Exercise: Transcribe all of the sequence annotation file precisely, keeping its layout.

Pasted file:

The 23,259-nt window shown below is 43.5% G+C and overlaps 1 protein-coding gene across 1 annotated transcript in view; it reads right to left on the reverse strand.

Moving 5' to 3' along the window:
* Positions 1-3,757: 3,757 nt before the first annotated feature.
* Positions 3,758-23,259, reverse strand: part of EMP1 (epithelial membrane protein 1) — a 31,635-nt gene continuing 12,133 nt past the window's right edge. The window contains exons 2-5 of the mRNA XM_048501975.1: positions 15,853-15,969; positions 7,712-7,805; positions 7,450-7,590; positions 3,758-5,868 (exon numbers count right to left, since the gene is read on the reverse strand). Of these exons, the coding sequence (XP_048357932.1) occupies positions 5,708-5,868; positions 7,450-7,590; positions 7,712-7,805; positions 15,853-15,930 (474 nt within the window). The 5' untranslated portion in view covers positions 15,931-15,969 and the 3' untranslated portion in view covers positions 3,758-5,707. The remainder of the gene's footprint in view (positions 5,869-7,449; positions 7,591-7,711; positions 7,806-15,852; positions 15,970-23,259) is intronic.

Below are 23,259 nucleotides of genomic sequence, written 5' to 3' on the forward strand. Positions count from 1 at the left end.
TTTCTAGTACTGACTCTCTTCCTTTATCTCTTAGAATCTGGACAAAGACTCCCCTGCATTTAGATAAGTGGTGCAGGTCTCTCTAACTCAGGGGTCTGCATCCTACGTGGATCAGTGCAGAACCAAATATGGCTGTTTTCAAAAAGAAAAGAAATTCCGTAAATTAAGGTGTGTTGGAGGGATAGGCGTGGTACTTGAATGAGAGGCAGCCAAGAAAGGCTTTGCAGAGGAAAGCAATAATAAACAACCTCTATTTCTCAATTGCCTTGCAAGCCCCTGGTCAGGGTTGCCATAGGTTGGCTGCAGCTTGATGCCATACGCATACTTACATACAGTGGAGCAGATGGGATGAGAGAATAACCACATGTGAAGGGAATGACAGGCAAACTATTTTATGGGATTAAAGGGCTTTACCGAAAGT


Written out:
The 23,259-nt window shown below is 43.5% G+C and overlaps 1 protein-coding gene across 1 annotated transcript in view; it reads right to left on the reverse strand.

Moving 5' to 3' along the window:
* Positions 1-3,757: 3,757 nt before the first annotated feature.
* Positions 3,758-23,259, reverse strand: part of EMP1 (epithelial membrane protein 1) — a 31,635-nt gene continuing 12,133 nt past the window's right edge. The window contains exons 2-5 of the mRNA XM_048501975.1: positions 15,853-15,969; positions 7,712-7,805; positions 7,450-7,590; positions 3,758-5,868 (exon numbers count right to left, since the gene is read on the reverse strand). Of these exons, the coding sequence (XP_048357932.1) occupies positions 5,708-5,868; positions 7,450-7,590; positions 7,712-7,805; positions 15,853-15,930 (474 nt within the window). The 5' untranslated portion in view covers positions 15,931-15,969 and the 3' untranslated portion in view covers positions 3,758-5,707. The remainder of the gene's footprint in view (positions 5,869-7,449; positions 7,591-7,711; positions 7,806-15,852; positions 15,970-23,259) is intronic.

Below are 23,259 nucleotides of genomic sequence, written 5' to 3' on the forward strand. Positions count from 1 at the left end.
TTTCTAGTACTGACTCTCTTCCTTTATCTCTTAGAATCTGGACAAAGACTCCCCTGCATTTAGATAAGTGGTGCAGGTCTCTCTAACTCAGGGGTCTGCATCCTACGTGGATCAGTGCAGAACCAAATATGGCTGTTTTCAAAAAGAAAAGAAATTCCGTAAATTAAGGTGTGTTGGAGGGATAGGCGTGGTACTTGAATGAGAGGCAGCCAAGAAAGGCTTTGCAGAGGAAAGCAATAATAAACAACCTCTATTTCTCAATTGCCTTGCAAGCCCCTGGTCAGGGTTGCCATAGGTTGGCTGCAGCTTGATGCCATACGCATACTTACATACAGTGGAGCAGATGGGATGAGAGAATAACCACATGTGAAGGGAATGACAGGCAAACTATTTTATGGGATTAAAGGGCTTTACCGAAAGT